Just as Brexit has rewired Ireland's economy, it is recalibrating the country's cultural focus, too
“Her music is unique and incomparable,” says Hopp. “She has a way of decelerating time, bringing things down to a slow, natural spectacle, it’s like eavesdropping on nature.”
Ann Cleare wasn't the only Irish influence at this year's Musikfest: German composer Heiner Goebbels premiered a new work, "A House of Call", drawing on James Joyce and late Samuel Beckett texts.
Next year Cleare will be back in Germany with a commission from the Munich Biennale. The Little Lives, an opera with a libretto by AL Kennedy, is about four people trapped in a Scottish city park by a keeper who keeps changing the reason for their imprisonment.
"It's a meditation on these years of uncertainty, constantly wondering what's going to happen, with people being fed information and disinformation, feeling like pawns," says Cleare. "The park keeper is constantly manipulating the situation. He is modelled on Boris Johnson, constantly telling everyone what they want to hear and changing what he is saying."
Nervous about working on her first political piece, Cleare is still working on the score. One key element, she says, will be the sound of fish rippling through water she recorded on a hydrophone.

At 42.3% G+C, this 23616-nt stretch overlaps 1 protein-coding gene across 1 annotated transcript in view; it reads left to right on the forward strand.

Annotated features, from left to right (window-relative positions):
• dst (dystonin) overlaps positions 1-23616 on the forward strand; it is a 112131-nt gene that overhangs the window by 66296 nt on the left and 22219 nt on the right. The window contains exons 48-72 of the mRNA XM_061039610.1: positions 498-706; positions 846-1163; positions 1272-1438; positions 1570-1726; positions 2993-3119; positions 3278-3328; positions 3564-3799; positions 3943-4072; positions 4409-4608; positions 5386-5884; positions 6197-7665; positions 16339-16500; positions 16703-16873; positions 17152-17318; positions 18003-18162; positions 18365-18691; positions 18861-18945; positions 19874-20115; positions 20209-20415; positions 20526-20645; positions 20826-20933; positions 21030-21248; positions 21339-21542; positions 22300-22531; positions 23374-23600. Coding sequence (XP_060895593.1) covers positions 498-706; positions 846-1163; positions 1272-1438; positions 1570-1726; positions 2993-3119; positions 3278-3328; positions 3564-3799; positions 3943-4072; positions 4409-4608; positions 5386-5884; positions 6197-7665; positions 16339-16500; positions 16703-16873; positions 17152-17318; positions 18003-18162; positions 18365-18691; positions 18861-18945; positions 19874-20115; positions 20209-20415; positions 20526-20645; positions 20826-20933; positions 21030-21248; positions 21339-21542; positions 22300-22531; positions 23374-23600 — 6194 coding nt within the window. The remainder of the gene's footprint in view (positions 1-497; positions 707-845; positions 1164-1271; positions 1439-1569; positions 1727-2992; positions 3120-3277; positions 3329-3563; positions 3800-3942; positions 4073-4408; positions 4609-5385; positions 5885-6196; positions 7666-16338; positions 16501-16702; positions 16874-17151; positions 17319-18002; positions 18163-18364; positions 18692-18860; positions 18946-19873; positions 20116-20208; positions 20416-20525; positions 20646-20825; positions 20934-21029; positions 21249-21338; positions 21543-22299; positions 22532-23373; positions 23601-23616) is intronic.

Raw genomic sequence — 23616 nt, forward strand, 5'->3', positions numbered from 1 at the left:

“Once processed and amplified the rippling goes from quiet to loud,” she says. “It’s an oscillating sound, like the hum of anxiety that we feel from time to time.”
Just as Brexit has rewired Ireland’s economy, it is recalibrating the country’s cultural focus, too. A huge push for closer cultural contacts across all arts fields is underway from the Irish Embassy in Berlin.
"There's so much interest and fertile ground in Germany, it is the epicentre of contemporary music," says Candice Gordon, head of cultural affairs at the embassy. "As Ireland is in a growth phase of new music there is so much scope here for the future."
Cleare suggests that, in order to succeed, Ireland’s cultural push will need to mirror the Germans long-term approach to planning and funding. For her, Ireland’s ad hoc, short-termist approach reflects the absence of the arts in many Irish people’s lives. Not everyone is as privileged as her, she says, to have parents who could afford private lessons.
“Music is not fundamental in Irish politicians’ thinking, it never has been. I think it is a question of access at a younger stage, that it is a right to be able to explore the arts as a young person.”